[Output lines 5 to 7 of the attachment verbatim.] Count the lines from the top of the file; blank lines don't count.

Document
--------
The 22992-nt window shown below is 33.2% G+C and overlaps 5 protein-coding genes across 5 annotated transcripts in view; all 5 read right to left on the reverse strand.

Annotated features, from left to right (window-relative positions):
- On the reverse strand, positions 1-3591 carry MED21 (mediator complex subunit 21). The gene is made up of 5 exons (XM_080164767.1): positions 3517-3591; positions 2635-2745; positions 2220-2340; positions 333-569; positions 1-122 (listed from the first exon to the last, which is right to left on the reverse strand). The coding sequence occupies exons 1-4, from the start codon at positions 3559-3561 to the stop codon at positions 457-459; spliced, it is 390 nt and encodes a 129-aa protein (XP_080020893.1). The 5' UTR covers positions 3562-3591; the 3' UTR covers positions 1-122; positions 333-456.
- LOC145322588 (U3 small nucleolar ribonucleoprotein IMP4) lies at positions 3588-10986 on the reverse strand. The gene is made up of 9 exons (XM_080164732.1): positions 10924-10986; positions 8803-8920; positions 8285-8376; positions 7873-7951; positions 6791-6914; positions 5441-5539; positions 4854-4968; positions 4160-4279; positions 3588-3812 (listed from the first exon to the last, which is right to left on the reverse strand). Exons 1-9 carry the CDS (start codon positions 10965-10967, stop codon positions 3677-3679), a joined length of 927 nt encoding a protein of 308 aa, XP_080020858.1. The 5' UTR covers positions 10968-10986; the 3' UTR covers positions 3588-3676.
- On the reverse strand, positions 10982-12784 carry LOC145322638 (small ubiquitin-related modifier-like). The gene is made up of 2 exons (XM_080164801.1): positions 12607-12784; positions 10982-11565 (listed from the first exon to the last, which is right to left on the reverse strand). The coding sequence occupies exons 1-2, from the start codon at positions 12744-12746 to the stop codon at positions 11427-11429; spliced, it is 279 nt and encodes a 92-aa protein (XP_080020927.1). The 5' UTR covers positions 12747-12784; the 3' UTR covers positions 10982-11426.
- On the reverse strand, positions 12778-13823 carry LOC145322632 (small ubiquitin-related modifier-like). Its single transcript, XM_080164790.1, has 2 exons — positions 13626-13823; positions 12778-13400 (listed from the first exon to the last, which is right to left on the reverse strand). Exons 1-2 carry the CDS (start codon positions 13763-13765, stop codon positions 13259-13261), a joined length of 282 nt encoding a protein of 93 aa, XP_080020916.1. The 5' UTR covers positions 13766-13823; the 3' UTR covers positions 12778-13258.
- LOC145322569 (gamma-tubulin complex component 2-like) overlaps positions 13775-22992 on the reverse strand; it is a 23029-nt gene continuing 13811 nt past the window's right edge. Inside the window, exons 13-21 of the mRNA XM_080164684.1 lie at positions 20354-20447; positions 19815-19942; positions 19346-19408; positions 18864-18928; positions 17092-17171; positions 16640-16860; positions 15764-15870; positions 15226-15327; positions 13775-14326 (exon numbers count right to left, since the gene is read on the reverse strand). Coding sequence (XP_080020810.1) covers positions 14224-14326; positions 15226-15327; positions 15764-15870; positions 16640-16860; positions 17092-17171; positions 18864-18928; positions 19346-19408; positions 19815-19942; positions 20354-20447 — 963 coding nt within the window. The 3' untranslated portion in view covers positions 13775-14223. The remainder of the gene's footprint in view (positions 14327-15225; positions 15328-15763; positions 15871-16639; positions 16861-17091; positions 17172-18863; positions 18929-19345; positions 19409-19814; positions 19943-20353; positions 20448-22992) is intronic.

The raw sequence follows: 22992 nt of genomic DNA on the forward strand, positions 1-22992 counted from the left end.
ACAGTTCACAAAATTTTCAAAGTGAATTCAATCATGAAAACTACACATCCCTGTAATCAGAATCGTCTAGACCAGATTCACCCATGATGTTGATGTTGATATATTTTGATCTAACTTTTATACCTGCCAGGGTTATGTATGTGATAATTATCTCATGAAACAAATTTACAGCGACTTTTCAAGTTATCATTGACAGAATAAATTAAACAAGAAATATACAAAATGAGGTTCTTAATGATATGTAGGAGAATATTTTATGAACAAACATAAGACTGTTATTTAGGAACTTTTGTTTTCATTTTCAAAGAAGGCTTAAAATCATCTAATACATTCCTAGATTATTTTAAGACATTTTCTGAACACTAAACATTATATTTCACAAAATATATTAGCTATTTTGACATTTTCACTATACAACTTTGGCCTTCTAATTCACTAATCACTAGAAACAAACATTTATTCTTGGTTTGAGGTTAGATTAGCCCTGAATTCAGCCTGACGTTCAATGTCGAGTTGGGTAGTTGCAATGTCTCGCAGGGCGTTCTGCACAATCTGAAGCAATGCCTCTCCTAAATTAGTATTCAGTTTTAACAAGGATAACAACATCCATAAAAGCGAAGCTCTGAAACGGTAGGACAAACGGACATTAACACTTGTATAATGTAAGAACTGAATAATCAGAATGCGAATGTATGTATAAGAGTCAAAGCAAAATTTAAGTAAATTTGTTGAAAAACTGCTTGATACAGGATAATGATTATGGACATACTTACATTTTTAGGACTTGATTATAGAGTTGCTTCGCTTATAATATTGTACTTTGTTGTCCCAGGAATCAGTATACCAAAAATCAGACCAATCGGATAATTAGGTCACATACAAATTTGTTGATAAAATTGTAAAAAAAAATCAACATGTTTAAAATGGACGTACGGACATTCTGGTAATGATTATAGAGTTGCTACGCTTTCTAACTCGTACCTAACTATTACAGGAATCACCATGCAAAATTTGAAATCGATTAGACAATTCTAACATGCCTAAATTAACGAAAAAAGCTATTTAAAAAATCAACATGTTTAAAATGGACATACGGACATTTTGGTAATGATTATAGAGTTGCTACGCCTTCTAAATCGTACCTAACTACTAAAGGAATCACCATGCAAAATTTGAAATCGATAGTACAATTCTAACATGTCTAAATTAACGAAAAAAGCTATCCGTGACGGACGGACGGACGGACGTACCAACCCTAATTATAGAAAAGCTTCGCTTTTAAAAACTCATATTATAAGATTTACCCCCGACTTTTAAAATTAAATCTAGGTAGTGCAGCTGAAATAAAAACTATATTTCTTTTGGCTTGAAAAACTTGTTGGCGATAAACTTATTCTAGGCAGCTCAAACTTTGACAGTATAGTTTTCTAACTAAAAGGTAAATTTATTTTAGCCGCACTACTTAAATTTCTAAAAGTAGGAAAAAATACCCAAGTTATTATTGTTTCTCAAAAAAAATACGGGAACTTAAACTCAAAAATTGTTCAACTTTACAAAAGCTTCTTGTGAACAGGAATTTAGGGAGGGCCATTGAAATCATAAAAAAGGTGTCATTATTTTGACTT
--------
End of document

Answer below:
- On the reverse strand, positions 10982-12784 carry LOC145322638 (small ubiquitin-related modifier-like). The gene is made up of 2 exons (XM_080164801.1): positions 12607-12784; positions 10982-11565 (listed from the first exon to the last, which is right to left on the reverse strand). The coding sequence occupies exons 1-2, from the start codon at positions 12744-12746 to the stop codon at positions 11427-11429; spliced, it is 279 nt and encodes a 92-aa protein (XP_080020927.1). The 5' UTR covers positions 12747-12784; the 3' UTR covers positions 10982-11426.
- On the reverse strand, positions 12778-13823 carry LOC145322632 (small ubiquitin-related modifier-like). Its single transcript, XM_080164790.1, has 2 exons — positions 13626-13823; positions 12778-13400 (listed from the first exon to the last, which is right to left on the reverse strand). Exons 1-2 carry the CDS (start codon positions 13763-13765, stop codon positions 13259-13261), a joined length of 282 nt encoding a protein of 93 aa, XP_080020916.1. The 5' UTR covers positions 13766-13823; the 3' UTR covers positions 12778-13258.
- LOC145322569 (gamma-tubulin complex component 2-like) overlaps positions 13775-22992 on the reverse strand; it is a 23029-nt gene continuing 13811 nt past the window's right edge. Inside the window, exons 13-21 of the mRNA XM_080164684.1 lie at positions 20354-20447; positions 19815-19942; positions 19346-19408; positions 18864-18928; positions 17092-17171; positions 16640-16860; positions 15764-15870; positions 15226-15327; positions 13775-14326 (exon numbers count right to left, since the gene is read on the reverse strand). Coding sequence (XP_080020810.1) covers positions 14224-14326; positions 15226-15327; positions 15764-15870; positions 16640-16860; positions 17092-17171; positions 18864-18928; positions 19346-19408; positions 19815-19942; positions 20354-20447 — 963 coding nt within the window. The 3' untranslated portion in view covers positions 13775-14223. The remainder of the gene's footprint in view (positions 14327-15225; positions 15328-15763; positions 15871-16639; positions 16861-17091; positions 17172-18863; positions 18929-19345; positions 19409-19814; positions 19943-20353; positions 20448-22992) is intronic.